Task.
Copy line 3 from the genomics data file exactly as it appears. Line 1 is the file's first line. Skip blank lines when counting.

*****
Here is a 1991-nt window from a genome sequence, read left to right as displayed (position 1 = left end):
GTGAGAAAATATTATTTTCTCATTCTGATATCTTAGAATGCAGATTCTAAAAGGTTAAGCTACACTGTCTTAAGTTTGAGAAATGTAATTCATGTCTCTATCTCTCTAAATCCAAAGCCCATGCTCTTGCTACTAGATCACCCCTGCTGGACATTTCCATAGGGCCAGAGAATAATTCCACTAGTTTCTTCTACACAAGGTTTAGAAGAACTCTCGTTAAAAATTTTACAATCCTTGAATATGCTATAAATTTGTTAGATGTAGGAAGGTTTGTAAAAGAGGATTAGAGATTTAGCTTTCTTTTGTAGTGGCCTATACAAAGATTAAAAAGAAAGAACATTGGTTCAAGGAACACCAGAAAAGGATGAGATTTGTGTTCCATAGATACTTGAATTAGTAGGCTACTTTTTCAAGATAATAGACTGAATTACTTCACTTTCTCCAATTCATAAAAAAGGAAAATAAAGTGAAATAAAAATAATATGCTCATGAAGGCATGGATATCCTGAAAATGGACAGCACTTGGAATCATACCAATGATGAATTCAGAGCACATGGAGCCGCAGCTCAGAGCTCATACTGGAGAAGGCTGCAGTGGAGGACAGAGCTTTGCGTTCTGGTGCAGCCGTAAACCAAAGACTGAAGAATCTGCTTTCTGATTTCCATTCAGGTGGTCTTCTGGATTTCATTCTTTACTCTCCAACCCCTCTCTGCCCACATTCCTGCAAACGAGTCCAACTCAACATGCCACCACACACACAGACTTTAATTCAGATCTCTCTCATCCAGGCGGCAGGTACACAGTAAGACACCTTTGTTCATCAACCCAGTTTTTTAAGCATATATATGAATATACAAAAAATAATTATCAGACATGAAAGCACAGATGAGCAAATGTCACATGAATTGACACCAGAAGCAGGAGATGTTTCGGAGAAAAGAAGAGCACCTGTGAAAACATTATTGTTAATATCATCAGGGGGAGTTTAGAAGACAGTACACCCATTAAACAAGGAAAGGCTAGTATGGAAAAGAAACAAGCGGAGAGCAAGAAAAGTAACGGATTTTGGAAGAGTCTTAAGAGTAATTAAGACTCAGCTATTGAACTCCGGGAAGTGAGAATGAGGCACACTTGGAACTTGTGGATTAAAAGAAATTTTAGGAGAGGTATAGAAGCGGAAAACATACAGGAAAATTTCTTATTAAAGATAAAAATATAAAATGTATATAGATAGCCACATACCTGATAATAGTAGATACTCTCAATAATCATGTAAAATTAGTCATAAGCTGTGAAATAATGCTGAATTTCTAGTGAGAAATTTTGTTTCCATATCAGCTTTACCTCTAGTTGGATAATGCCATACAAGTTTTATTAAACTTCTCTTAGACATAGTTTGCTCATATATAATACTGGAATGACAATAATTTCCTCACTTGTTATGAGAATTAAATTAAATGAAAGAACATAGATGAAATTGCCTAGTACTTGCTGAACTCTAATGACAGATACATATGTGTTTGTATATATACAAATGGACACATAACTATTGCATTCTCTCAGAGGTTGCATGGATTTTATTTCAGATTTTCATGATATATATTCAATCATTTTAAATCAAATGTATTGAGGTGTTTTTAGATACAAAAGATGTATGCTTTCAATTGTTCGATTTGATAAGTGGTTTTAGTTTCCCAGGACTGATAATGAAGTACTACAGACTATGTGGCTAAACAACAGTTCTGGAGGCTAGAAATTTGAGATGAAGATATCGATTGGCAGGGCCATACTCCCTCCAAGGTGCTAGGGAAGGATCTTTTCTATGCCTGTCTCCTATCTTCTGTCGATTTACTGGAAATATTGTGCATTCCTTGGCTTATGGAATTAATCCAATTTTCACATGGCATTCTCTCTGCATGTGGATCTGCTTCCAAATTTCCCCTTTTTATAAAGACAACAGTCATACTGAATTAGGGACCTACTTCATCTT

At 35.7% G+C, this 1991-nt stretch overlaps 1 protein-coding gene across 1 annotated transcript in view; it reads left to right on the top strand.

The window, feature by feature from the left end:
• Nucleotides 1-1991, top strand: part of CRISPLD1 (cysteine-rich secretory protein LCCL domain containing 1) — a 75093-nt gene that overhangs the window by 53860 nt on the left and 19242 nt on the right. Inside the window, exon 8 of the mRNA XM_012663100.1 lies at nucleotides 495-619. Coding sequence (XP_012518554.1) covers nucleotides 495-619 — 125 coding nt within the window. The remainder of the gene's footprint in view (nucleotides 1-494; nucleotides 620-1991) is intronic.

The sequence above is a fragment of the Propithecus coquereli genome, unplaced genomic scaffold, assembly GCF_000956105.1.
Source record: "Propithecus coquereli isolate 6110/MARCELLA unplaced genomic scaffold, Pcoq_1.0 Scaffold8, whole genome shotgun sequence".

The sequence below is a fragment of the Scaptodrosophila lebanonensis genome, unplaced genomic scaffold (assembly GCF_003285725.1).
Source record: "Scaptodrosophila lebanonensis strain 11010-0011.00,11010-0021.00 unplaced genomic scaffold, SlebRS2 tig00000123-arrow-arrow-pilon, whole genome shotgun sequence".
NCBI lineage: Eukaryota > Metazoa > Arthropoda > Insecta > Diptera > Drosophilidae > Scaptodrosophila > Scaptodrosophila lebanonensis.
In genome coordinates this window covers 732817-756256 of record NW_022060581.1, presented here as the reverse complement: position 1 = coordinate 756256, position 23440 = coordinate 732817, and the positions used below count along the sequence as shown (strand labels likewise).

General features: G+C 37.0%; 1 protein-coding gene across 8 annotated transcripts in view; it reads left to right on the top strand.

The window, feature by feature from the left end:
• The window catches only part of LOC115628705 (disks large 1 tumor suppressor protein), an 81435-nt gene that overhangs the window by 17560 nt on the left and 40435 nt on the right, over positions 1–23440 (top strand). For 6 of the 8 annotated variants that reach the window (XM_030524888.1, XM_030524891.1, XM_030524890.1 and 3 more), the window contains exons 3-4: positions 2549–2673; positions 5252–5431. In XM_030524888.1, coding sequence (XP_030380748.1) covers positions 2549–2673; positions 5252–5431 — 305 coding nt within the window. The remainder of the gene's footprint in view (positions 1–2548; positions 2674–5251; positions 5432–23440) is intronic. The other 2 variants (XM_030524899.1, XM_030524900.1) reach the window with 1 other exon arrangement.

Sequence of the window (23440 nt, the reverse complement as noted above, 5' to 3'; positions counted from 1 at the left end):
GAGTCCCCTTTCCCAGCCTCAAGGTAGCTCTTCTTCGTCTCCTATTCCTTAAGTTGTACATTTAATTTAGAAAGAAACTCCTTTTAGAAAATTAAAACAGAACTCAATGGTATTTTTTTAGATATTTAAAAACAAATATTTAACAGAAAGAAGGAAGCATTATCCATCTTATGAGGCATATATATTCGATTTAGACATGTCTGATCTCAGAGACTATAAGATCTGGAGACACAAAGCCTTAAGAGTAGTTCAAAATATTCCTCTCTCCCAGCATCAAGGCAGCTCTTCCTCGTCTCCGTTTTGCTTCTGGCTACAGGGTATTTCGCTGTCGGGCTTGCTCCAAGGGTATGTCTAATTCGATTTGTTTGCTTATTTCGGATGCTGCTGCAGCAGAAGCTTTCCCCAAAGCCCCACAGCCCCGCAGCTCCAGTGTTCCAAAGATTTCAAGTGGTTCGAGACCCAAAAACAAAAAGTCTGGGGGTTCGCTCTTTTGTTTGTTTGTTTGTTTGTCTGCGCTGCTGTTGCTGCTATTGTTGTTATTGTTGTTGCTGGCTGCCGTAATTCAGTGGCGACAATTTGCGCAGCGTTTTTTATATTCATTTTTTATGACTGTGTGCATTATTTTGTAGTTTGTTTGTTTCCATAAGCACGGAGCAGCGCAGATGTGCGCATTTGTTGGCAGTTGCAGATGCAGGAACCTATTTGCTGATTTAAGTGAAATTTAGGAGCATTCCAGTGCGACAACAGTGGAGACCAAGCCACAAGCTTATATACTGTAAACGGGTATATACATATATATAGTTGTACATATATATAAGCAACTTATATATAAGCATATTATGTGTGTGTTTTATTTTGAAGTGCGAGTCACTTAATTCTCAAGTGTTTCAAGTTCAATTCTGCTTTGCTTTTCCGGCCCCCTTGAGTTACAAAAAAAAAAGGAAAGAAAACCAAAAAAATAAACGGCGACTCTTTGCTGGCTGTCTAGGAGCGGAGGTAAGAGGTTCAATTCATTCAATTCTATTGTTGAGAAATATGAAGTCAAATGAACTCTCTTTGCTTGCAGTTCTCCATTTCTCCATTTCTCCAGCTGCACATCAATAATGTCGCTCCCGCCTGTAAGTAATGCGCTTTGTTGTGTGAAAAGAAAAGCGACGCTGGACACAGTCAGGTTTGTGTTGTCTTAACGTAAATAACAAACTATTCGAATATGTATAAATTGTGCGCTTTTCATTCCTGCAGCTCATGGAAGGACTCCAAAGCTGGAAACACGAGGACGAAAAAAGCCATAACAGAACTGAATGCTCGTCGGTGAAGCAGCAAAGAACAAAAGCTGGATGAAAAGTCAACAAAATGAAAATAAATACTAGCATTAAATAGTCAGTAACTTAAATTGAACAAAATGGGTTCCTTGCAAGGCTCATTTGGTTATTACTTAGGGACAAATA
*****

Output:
At 35.7% G+C, this 1991-nt stretch overlaps 1 protein-coding gene across 1 annotated transcript in view; it reads left to right on the top strand.